How School Decisions Work with Joint Custody

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Joint custody school decisions are often the most polarizing decisions divorced or separated couples have to make.

If you have joint custody or 50/50 custody, it may be difficult to come to an agreement on things like what school your child should attend, how to create a schedule for your child’s education and extracurricular activities, who will help your child with their studies, and more.

It’s decisions like these that often drive ex spouses to family court, but there are also other ways to overcome these problems.

divorced couple arguing over the phone about joint custody school decisions

Mediation for School Decisions

If you are struggling to come to an agreement with your ex about school decisions, you could benefit from scheduling a few mediation sessions.

In a mediation session, a third party, known as a mediator, will help you and your ex come to an agreement on whatever issue you are trying to resolve.

Often, this agreement will be crafted into a binding legal document known as a custody agreement. Your custody agreement will lay out a plan for you and your ex to follow, leaving less room for debate or “finger-pointing.”

separated couple arguing during mediation session

Precedent for Joint Custody School Decisions

If you do end up taking this issue to court, there are existing guidelines that judges follow when ruling on your case.

At the end of the day, the decision is up to the judge, but here are some precedents that guide judges on how to make joint custody school decisions.

  1.     Sub-section 28(1)(b) of the Children’s Law Reform Act specifically empowers the court to determine any matter incidental to custody rights. The issue of a child’s enrollment in a school program must be considered as being incidental to or ancillary to the rights of custody (Deschenes v. Medwayosh, 2016 ONCJ 567);
  2.     It is implicit that a parent’s plan for the child’s education, and his or her capacity and commitment to carry out the plan are important elements affecting a child’s best interests. In developing a child’s educational plan, the unique needs, circumstances, aptitudes and attributes of the child, must be taken into account (Bandas v. Demirdache, 2013 ONCJ 679 (Ont. C.J.));
  3.     When considering school placement, one factor to be considered is the ability of the parent to assist the child with homework and the degree to which the parent can participate in the child’s educational program (Deschenes v. Medwayosh, 2016 ONCJ 567);
  4.     The emphasis must be placed on the interests of the child, and not on the interests or rights of the parents (Gordon v. Goertz, 1996 CanLII 191 (SCC), [1996] S.C.J. No. 52 (S.C.C.);
  5.     The importance of a school placement or educational program will promote and maintain a child’s cultural and linguistic heritage (Perron v. Perron, 2012 ONCA 811 (Ont. C.A.);
  6.     Factors which may be taken into account by the court in determining the best interests of the child include assessing any impact on the stability of the child. This may include examining whether there is any prospect of one of the parties moving in the near future; where the child was born and raised; whether a move will mean new child care providers or other unsettling features (Askalan v. Taleb, 2012 ONSC 4746 (Ont. S.C.J.);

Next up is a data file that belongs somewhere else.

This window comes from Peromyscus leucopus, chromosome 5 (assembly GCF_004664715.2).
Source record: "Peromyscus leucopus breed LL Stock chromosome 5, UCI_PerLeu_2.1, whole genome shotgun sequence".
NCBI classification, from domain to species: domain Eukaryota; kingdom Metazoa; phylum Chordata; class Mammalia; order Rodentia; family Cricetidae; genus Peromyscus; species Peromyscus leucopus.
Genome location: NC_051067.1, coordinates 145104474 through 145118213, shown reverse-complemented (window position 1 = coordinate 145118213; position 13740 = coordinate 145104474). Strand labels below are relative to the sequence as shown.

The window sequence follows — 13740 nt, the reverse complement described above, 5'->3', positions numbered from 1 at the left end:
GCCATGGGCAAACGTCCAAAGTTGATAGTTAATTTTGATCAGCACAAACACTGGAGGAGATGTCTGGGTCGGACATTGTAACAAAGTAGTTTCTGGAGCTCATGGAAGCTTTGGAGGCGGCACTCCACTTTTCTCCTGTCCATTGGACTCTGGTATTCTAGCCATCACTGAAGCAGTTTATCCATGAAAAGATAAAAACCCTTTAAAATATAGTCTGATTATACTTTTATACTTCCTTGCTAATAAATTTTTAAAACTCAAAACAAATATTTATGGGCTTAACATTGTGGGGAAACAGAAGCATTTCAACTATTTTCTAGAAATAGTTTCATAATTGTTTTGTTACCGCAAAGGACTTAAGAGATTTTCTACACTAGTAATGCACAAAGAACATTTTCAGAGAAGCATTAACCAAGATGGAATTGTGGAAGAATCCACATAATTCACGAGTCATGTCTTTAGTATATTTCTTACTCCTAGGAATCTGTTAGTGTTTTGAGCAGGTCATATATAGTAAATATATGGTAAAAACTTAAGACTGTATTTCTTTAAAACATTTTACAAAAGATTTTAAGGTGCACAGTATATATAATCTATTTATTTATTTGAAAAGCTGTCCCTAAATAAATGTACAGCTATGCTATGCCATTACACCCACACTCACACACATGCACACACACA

7.     The court will also look to any decisions that were made by the parents prior to the separation or at the time of separation with respect to schooling (Askalan v. Taleb, 2012 ONSC 4746 (Ont. S.C.J.);
  8.     Any problems with the proposed schools will be considered (Askalan v. Taleb, 2012 ONSC 4746 (Ont. S.C.J.);
  9.       A decision as to the choice of school should be made on its own merits and based, in part, on the resources that each school offers in relation to a child’s needs, rather than on their proximity to the residence of one parent or the other, or the convenience that their attendance at the nearest school would entail (Wilson v. Wilson, 2015 ONSC 479);
  10.       Third party ranking systems, such as the Fraser Institute’s, should not factor into a Court’s decision.  These systems of ranking do not take into consideration the best interest of the particular child in a family law context (Wilson v. Wilson, 2015 ONSC 479);
  11.     If an aspect of a child’s life, such as school placement, is to be disrupted by an order of the court, there must be good reason for the court to do so. Thus, before a court will order a child to transfer schools, there must be convincing evidence that a change of schools is in the child’s best interests (Perron v. Perron, 2012 ONCA 811 (Ont. C.A.);
  12.       Custodial parents should be entrusted with making the decision as to which school children should attend.  When a sole custodial parent has always acted in the best interest of a child, there should be no reason to doubt that this parent will act in the best interest of the child when deciding on a school (Adams v. Adams, 2016 ONCJ 431);
  13.   Cases are very fact-driven. The courts are not ruling on what is best for all children in a general sense but rather deciding what is in the best interests of the child that is before the court (Deschenes v. Medwayosh, 2016 ONCJ 567).

How a Family Lawyer can Help You

The experienced family lawyers here at Dhanu Dhaliwal Law Group can help you with your joint custody school decisions. Our team can mediate disputes between you and your ex, help you draft a custody agreement, change your existing agreement with a custody modification, or represent you in family court.

Whatever decision you are trying to make, we’re here to help. Call our office today or fill out our contact form to get started.

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